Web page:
Wednesday, February 1st, 2017
Mauldin & Jenkins was an Executive Sponsor at the 11th annual Balser Symposium. Bob Heuel , Greg Morgan and Carl Garner attended this professional advisors council, which was organized by the Atlanta Jewish Foundation, the Community Foundation for Greater Atlanta, and the United Way of Greater Atlanta. The event was January 27 at the Georgia Tech global learning center. The program featured Raj Raghunathan, Ph.D. of the University of Texas McCombs School of Business.
One of our Atlanta partners, Bob Heuel, had this to say about Mr. Raghunathan: “He was a fantastic speaker, and his top was happiness. He’s the author of the book If You’re So Smart, Why Aren’t You Happy?”
Wednesday, February 1st, 2017
Mauldin & Jenkins’ Kristen Lord, Steve Bryne, Jeff Fucito, Carl Garner, Aleisa Howell and Greg Morgan, along with their significant others, enjoyed a night out at the Cobb Chamber’s annual dinner celebration. The evening, presented by WellStar, was this past Saturday and featured a fantastic dinner, great networking and socializing and a presentation honoring all those that have made significant contributions to enhance our quality of life and make Cobb a better place to live!
Tuesday, January 31st, 2017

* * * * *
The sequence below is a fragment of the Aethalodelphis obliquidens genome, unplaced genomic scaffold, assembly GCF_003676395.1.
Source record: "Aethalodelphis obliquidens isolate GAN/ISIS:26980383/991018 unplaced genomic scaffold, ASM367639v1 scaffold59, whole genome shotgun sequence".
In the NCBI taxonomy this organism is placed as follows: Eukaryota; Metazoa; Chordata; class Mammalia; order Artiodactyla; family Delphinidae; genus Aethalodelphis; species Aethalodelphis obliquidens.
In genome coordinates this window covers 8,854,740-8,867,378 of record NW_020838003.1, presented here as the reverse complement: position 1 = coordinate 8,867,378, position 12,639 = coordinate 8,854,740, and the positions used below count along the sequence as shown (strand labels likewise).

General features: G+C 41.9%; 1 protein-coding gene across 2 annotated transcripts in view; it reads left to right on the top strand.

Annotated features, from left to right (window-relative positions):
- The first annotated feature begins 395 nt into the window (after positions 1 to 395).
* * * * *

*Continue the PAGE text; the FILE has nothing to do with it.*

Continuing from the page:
Was a college student in your family last year? Or were you a student yourself? You may be eligible for some valuable tax breaks on your 2016 return. To max out your higher education breaks, you need to see which ones you’re eligible for and then claim the one(s) that will provide the greatest benefit. In most cases you can take only one break per student, and, for some breaks, only one per tax return.
Credits vs. deductions
Tax credits can be especially valuable because they reduce taxes dollar-for-dollar; deductions reduce only the amount of income that’s taxed. A couple of credits are available for higher education expenses:
- The American Opportunity credit — up to $2,500 per year per student for qualifying expenses for the first four years of postsecondary education.
- The Lifetime Learning credit — up to $2,000 per tax return for postsecondary education expenses, even beyond the first four years.